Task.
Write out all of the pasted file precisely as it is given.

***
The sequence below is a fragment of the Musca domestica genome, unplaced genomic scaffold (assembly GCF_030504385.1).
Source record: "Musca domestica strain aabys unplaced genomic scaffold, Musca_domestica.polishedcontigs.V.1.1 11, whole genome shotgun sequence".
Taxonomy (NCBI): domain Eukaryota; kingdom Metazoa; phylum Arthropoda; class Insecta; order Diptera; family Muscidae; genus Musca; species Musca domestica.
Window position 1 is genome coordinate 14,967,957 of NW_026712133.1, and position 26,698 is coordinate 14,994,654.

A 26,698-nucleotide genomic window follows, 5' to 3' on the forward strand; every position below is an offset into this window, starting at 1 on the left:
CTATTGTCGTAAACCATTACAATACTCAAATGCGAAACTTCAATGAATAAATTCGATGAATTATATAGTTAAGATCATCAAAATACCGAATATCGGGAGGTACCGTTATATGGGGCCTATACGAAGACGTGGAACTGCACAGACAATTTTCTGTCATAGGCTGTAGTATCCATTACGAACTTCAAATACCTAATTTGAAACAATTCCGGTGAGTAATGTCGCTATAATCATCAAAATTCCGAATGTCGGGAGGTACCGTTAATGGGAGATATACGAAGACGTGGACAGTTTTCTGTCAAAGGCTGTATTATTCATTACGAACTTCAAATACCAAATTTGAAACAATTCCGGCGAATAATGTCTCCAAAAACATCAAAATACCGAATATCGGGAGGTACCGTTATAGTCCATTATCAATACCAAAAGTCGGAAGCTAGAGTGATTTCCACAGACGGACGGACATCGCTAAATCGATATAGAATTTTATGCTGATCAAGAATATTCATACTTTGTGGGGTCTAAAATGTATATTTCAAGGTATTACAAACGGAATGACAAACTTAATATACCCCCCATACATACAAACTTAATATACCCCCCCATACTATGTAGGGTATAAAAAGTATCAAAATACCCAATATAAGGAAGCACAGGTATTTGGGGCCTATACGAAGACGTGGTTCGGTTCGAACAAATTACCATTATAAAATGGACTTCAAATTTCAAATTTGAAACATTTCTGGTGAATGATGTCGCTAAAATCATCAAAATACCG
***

The sequence below is a fragment of the Musca domestica genome, unplaced genomic scaffold (assembly GCF_030504385.1).
Source record: "Musca domestica strain aabys unplaced genomic scaffold, Musca_domestica.polishedcontigs.V.1.1 11, whole genome shotgun sequence".
Taxonomy (NCBI): domain Eukaryota; kingdom Metazoa; phylum Arthropoda; class Insecta; order Diptera; family Muscidae; genus Musca; species Musca domestica.
Window position 1 is genome coordinate 14,967,957 of NW_026712133.1, and position 26,698 is coordinate 14,994,654.

A 26,698-nucleotide genomic window follows, 5' to 3' on the forward strand; every position below is an offset into this window, starting at 1 on the left:
CTATTGTCGTAAACCATTACAATACTCAAATGCGAAACTTCAATGAATAAATTCGATGAATTATATAGTTAAGATCATCAAAATACCGAATATCGGGAGGTACCGTTATATGGGGCCTATACGAAGACGTGGAACTGCACAGACAATTTTCTGTCATAGGCTGTAGTATCCATTACGAACTTCAAATACCTAATTTGAAACAATTCCGGTGAGTAATGTCGCTATAATCATCAAAATTCCGAATGTCGGGAGGTACCGTTAATGGGAGATATACGAAGACGTGGACAGTTTTCTGTCAAAGGCTGTATTATTCATTACGAACTTCAAATACCAAATTTGAAACAATTCCGGCGAATAATGTCTCCAAAAACATCAAAATACCGAATATCGGGAGGTACCGTTATAGTCCATTATCAATACCAAAAGTCGGAAGCTAGAGTGATTTCCACAGACGGACGGACATCGCTAAATCGATATAGAATTTTATGCTGATCAAGAATATTCATACTTTGTGGGGTCTAAAATGTATATTTCAAGGTATTACAAACGGAATGACAAACTTAATATACCCCCCATACATACAAACTTAATATACCCCCCCATACTATGTAGGGTATAAAAAGTATCAAAATACCCAATATAAGGAAGCACAGGTATTTGGGGCCTATACGAAGACGTGGTTCGGTTCGAACAAATTACCATTATAAAATGGACTTCAAATTTCAAATTTGAAACATTTCTGGTGAATGATGTCGCTAAAATCATCAAAATACCG